description: 'Collection of awesome project types for setting up AWS CDK-based apps with Typescript',
  minNodeVersion: '14.15.0',
  npmAccess: NpmAccess.PUBLIC,
  peerDeps: [
    'projen',
  ],
  gitignore: [
    '.idea/',
  ],
  keywords: [
    'aws',
    'cdk',
    'projen',
    'typescript',
  ],
});
project.synth();

Run npx projen to perform the needed configuration file updates.

You can now also run

npx projen build

which will compile, test, generate docs and perform packaging steps locally. If this all works fine, you should be good to go for the final steps before publishing your project-type package!

NPM account settings

To publish your package to the public NPM registry, you need an account there. It is free to sign up and register an account at NPM, so go ahead and do that, if you do not have an account already.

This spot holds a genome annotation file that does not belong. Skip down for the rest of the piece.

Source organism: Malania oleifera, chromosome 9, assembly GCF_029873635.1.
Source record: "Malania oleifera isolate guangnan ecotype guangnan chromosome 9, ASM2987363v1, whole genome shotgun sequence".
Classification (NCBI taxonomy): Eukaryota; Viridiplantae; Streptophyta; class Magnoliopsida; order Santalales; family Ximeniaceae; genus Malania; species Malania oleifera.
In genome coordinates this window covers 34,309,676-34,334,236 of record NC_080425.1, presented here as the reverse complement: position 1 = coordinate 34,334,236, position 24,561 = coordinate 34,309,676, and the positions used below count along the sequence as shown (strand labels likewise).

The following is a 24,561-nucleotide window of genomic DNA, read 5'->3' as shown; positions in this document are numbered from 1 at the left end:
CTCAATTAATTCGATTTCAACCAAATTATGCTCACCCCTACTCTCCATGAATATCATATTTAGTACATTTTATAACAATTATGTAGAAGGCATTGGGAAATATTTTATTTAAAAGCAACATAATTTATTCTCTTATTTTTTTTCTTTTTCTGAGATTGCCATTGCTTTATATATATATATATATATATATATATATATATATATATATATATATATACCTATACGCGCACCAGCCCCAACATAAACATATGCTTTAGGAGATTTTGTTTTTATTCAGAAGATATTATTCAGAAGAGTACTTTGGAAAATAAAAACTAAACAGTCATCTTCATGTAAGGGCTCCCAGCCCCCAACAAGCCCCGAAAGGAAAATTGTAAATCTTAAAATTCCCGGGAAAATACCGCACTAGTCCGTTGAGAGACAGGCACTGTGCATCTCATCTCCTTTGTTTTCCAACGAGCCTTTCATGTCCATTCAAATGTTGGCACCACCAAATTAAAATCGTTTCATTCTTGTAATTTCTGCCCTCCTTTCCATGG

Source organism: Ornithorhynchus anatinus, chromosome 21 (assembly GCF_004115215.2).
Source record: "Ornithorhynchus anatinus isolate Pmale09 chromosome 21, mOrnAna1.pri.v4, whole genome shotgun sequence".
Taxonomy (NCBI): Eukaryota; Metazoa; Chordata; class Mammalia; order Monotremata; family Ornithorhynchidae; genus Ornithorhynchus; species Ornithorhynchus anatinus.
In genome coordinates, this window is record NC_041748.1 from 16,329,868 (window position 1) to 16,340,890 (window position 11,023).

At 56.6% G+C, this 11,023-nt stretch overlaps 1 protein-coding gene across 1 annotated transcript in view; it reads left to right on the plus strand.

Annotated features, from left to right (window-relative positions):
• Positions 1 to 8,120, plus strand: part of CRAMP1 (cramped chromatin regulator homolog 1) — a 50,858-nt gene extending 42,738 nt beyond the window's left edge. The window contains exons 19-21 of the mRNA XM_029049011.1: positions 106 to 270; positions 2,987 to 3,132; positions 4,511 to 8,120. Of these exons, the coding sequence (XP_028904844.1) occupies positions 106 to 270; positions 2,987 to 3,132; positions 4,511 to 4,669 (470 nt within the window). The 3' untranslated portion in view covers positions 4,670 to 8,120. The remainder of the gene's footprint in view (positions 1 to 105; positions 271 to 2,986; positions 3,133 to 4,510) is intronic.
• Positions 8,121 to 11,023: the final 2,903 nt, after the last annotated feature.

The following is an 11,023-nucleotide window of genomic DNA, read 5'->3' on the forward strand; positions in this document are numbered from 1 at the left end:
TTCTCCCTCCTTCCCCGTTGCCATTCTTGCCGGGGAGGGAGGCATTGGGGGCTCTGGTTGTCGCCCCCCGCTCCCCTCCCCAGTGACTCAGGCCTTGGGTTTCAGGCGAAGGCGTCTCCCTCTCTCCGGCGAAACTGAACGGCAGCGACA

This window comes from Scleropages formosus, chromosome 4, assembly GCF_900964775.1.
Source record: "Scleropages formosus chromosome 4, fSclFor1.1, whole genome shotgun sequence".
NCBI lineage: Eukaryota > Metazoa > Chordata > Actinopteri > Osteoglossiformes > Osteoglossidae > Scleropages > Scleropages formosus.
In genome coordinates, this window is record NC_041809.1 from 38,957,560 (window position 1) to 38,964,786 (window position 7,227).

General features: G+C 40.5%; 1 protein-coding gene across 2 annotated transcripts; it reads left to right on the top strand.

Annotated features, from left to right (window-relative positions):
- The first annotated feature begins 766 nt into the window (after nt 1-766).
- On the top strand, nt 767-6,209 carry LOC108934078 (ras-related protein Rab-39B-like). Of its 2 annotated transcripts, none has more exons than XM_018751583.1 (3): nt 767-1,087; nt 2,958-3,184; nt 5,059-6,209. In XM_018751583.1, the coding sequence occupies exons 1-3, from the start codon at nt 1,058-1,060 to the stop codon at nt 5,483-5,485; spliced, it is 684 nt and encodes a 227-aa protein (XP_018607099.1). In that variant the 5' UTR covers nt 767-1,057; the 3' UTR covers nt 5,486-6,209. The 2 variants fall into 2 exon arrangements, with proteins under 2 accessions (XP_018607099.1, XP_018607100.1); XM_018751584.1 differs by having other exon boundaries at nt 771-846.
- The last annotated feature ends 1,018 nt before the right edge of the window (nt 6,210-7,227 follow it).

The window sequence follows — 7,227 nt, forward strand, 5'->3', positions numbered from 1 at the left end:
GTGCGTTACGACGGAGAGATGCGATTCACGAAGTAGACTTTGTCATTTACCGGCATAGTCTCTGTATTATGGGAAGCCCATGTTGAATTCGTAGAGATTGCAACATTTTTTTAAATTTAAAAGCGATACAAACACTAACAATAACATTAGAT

An important consideration here now is if you want to be able to publish scoped packages or not.

A scoped package looks like @example/awesome-awscdk-project, rather than awesome-awscdk-project. The latter name is global, the former is within the scope @example.

To publish a scoped package, you must have an organization in NPM. It is free to create an organization, as long as you only publish public packages. If you want to publish private scoped packages, you need to pay for this capability. In your NPM account, you have an option to add an organization:

Add an organization in NPM

If you want to publish a scoped package, also make sure you update .projenrc.js. Either you change the name field to be the name of the scoped package, or you add the field packageName and set that to the name of the scoped package.